|View over Lord Howe Island lagoon and Mounts Gower and Lidgbird|
So today, a photo to give you a picture of the island... then the Shearwater, locally called the Muttonbird. They belong to the Petrel family.
|Shearwater or Muttonbird|
I went again in April 2003 and there weren't as many then, or maybe I just didn't spend the time looking at them. The first time I visited I was alone, so I could do all the things I wanted without any interference. The second time Mr E came...and I didn't realise people wanted to do different things to me. What a shock! I couldn't spend every moment of every day in the water. I had to climb the wretched hills!! I had to eat regularly, and do things as regular times. What a shock... but back to the birds.
Shearwaters are migratory and are not found in Australia between April and September. They spend the winter in the north Pacific, somewhere across the Equator. They breed when in Australia. Their nest is scraps of vegetation in a burrow 1-2m long (!!) from near sea level to high on hills...on further reading, some nest in rocky crevices. They lay 1 large white egg.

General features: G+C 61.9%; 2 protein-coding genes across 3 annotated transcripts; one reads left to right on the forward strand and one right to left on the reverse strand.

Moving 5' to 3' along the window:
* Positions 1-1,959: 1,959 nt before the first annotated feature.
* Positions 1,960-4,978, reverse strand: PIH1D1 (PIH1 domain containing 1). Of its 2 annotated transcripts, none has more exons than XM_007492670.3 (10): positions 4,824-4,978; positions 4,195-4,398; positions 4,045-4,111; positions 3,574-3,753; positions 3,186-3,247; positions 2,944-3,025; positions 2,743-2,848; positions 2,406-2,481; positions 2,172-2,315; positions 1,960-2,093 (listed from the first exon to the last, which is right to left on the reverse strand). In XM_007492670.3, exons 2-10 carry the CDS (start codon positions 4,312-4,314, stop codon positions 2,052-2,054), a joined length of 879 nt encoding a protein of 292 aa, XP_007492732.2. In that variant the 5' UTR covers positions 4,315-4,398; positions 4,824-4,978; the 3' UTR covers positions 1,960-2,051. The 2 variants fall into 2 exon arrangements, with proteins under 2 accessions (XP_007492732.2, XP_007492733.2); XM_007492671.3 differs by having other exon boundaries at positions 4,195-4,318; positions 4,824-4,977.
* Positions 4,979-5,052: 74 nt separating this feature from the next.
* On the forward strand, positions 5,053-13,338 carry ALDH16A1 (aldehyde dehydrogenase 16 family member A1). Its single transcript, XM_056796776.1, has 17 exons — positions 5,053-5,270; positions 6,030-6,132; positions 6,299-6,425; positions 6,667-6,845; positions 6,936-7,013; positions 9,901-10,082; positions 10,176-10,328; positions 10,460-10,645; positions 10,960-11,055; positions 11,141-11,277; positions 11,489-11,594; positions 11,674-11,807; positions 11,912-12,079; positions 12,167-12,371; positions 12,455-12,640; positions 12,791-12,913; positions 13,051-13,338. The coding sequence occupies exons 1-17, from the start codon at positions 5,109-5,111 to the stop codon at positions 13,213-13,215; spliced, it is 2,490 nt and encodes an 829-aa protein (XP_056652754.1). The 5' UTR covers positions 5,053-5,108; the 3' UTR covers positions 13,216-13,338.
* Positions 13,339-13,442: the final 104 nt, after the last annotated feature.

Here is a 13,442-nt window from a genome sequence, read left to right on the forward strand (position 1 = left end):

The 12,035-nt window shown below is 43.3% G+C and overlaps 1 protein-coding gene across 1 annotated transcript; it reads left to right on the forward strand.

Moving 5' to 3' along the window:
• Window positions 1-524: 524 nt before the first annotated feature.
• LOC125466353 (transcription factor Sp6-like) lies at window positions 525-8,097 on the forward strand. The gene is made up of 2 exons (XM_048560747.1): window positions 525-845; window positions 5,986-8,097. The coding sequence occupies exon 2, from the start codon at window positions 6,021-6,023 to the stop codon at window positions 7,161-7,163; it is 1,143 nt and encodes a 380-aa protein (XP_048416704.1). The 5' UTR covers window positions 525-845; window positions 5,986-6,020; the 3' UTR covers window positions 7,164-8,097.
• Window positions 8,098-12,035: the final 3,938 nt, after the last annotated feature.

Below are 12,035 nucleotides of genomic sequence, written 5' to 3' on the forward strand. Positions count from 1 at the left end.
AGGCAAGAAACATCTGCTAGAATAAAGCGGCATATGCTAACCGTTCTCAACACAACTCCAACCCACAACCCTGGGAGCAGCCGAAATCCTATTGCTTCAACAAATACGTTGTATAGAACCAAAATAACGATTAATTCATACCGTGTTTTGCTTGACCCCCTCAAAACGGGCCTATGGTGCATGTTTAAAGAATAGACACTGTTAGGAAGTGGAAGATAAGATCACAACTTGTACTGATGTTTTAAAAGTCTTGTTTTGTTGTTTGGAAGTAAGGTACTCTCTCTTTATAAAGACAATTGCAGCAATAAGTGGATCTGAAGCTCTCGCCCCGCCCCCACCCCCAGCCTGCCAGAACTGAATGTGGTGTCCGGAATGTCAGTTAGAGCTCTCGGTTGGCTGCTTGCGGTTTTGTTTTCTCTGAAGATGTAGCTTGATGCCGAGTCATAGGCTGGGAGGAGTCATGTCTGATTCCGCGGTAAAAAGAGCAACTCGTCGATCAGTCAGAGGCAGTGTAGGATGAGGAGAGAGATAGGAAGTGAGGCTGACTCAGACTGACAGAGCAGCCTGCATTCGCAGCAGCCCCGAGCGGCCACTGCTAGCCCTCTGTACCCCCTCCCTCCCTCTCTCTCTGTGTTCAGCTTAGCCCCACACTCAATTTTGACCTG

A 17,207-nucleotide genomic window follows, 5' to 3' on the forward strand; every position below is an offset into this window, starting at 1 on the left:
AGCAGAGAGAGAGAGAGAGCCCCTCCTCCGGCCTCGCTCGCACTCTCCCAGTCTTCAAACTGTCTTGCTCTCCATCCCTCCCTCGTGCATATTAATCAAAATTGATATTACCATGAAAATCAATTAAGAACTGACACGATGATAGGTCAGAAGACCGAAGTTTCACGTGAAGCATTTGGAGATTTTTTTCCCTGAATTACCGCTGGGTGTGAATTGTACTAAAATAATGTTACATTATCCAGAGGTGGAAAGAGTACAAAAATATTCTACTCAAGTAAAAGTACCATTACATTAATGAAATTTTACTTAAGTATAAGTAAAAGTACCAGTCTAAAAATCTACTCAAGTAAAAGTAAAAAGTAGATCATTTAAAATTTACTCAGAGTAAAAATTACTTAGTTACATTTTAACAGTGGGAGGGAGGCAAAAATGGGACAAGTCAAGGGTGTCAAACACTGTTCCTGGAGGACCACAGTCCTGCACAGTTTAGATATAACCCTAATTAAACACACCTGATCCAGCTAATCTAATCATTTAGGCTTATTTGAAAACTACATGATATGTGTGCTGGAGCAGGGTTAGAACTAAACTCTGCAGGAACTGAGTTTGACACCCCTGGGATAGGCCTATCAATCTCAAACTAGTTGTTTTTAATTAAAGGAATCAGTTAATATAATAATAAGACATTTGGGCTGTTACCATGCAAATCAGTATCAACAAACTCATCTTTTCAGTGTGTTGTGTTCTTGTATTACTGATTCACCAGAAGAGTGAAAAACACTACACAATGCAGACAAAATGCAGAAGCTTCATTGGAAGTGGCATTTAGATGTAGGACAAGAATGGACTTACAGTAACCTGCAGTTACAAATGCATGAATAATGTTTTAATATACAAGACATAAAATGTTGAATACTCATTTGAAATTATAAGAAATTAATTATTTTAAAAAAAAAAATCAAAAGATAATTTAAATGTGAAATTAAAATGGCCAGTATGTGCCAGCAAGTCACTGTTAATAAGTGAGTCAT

They take food from the water in flight, while swimming on the surface, or when 'flying' underwater on half-open wings. If feeding is scarse during migration, you can sometimes find them washed up ashore, under nourished and incapable of returning to their site.